The Institute submitted its Pre-Budget 2024 Submission to the Minister for Finance, Michael McGrath T.D., on 30 June. In the submission, we highlight the changes the Government must make to the tax system to strengthen the resilience of the economy.
While retaining and attracting foreign direct investment (FDI) will continue to be key part of a balanced and sustainable growth strategy, building productivity and innovation in the indigenous sector must be a key focus of Government policy.
The Institute asserts that tax is central to both these objectives and unlike the external forces buffering the Irish economy, there is much policymakers can do to enhance the Irish tax system and make it more competitive in a post-Pillar Two world.
Ireland’s Indigenous Sector
The best way to mitigate the risk of an over-reliance on the multinational sector is to build an innovative, productive, and competitive indigenous sector. The Minister’s commitment to take a fresh look at the range of enterprise tax measures is a welcome start.
Building on the detailed legislative and administrative recommendations in the Institute’s Pre-Finance Bill Submission, in this submission we highlight the underlying issues that beset the suite of enterprise tax measures:
- administrative complexity involved in availing of the reliefs,
- overly restrictive qualifying criteria that create barriers to the development of SMEs, and
- structural requirements which are out of step with the start-up economy.
The Institute believes if these issues could be addressed, the full potential of the measures to provide a significant boost to innovation and productivity in Ireland’s indigenous sector could be unlocked.
Remaining a Good Place to do Business
Now that Ireland can no longer differentiate itself on its corporation tax rate for larger multinational groups, a spotlight has been shone on uncompetitive elements of our corporation tax regime that put the country on the back foot in the intensifying battle for global investment. In the submission, the Institute outlines the areas of the code that require immediate attention to bring us into line with our EU counterparts:
- the inclusion of a participation exemption for foreign dividends in the forthcoming Finance Bill, in tandem with the implementation of the Pillar Two Minimum Tax, as a first step in the move to a territorial system of taxation.
- prioritise the simplification of our interest deductibility provisions as part of an overall tax simplification project in line with the recommendation of the Deputy Director of the OECD’s Centre for Tax Policy and Administration, Achim Pross, that countries should undertake a “spring clean” of their tax codes after a decade of EU and OECD changes that have made tax systems enormously complex and inefficient.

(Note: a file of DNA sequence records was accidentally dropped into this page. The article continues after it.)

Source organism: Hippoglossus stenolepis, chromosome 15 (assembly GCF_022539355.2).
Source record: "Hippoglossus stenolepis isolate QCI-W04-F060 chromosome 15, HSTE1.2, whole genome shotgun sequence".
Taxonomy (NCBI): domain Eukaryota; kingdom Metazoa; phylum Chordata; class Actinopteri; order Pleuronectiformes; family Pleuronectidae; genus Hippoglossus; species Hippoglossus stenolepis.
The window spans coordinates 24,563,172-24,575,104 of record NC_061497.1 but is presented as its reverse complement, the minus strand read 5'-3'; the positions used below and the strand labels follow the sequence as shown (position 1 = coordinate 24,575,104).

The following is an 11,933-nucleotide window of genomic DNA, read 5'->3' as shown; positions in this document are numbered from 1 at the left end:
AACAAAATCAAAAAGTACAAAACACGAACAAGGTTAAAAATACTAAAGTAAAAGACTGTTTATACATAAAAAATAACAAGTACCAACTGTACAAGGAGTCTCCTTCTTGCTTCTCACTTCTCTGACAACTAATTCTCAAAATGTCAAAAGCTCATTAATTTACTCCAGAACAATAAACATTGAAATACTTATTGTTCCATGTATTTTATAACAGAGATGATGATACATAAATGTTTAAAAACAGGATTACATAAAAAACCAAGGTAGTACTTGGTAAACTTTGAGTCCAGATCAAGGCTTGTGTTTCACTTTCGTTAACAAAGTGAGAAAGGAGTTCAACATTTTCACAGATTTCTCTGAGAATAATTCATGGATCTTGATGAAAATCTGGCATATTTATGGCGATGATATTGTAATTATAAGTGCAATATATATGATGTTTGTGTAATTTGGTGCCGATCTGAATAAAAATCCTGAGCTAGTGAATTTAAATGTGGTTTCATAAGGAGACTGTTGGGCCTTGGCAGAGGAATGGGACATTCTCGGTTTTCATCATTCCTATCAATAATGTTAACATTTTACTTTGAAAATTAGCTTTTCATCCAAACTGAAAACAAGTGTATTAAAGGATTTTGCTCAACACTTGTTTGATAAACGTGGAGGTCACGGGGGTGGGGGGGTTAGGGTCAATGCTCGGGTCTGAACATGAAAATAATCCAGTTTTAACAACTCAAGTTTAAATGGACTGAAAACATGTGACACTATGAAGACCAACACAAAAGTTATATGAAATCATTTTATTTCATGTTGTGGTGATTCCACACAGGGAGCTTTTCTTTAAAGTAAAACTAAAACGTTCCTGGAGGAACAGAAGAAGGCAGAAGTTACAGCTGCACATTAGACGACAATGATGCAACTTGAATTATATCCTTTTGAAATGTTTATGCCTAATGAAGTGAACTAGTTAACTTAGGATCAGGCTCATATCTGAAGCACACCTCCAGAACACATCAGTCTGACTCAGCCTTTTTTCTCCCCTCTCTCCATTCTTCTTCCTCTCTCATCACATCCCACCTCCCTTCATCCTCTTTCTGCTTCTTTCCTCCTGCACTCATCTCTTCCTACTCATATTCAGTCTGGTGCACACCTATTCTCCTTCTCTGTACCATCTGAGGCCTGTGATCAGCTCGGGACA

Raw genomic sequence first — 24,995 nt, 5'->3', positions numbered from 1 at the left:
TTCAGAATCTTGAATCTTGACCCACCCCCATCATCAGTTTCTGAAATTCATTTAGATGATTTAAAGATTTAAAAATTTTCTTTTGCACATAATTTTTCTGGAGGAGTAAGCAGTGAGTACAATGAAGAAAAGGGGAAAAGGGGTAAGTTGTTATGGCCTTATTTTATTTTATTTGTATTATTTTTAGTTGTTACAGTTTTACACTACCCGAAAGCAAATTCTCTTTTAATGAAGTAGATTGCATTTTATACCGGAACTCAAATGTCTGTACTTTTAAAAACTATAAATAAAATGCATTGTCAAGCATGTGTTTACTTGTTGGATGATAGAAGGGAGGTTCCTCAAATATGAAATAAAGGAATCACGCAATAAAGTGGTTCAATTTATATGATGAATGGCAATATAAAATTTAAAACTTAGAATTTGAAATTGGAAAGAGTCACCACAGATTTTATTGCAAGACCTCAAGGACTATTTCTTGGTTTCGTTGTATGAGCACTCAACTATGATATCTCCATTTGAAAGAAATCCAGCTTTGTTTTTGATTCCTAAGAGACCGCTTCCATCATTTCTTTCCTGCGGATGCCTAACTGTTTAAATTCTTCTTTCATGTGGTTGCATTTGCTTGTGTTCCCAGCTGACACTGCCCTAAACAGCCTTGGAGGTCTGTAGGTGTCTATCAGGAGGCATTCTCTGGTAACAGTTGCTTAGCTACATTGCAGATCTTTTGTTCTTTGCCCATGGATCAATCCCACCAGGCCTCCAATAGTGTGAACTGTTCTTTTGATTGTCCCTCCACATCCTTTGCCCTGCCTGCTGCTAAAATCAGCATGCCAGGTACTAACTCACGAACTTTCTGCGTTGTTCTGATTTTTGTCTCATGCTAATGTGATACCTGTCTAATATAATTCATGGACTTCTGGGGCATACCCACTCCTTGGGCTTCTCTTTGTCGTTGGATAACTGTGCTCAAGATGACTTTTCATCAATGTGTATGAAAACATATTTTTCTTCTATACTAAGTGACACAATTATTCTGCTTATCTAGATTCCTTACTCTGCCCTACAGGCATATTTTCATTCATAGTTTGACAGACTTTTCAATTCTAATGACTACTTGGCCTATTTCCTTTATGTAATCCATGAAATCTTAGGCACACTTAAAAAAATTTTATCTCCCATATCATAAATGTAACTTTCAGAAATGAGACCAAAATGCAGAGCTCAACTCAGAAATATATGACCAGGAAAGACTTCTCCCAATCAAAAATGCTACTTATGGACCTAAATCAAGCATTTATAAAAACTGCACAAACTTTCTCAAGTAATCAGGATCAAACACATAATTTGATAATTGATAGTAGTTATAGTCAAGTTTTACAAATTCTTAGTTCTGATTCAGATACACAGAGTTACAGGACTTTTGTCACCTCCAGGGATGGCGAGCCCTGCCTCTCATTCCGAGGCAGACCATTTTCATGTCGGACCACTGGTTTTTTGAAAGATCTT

Optimising the Tax System to Incentivise Sustainability
Tax is a critical lever in the fight against climate change. Many jurisdictions are using tax incentives to support businesses in their journey towards decarbonisation and to attract investment in green enterprises. In the Institute’s view, Ireland’s current offering needs to be more competitive.
In our submission, we outline ways in which existing tax measures can be amended to support businesses as they meet their carbon emission reduction goals and to incentivise innovative green enterprises. Ireland should position itself to advantage of the new business opportunities emerging from the drive towards renewables and green tech by enhancing our tax system to support indigenous startups and to attract investors from abroad.
Making the Personal Tax System Competitive
The personal tax system and the cost of employment is a key competitive factor for all businesses. The Institute believes that if Ireland is to attract and retain FDI, the marginal cost of employment must be reduced for individuals and the businesses that ultimately bear the cost of employment.
The cost of employment is also a critical factor for indigenous companies and in an already tight labour market, the relatively high tax burden on middle income earners makes it difficult to attract talented workers. The Institute supports any measure that reduces the burden on middle-income earners without adding complexity to the system.
In our submission, we recommend the reform of PRSI, and the broadening of the tax base, while ensuring fairness and equity within the personal tax system.
Read the full submission here.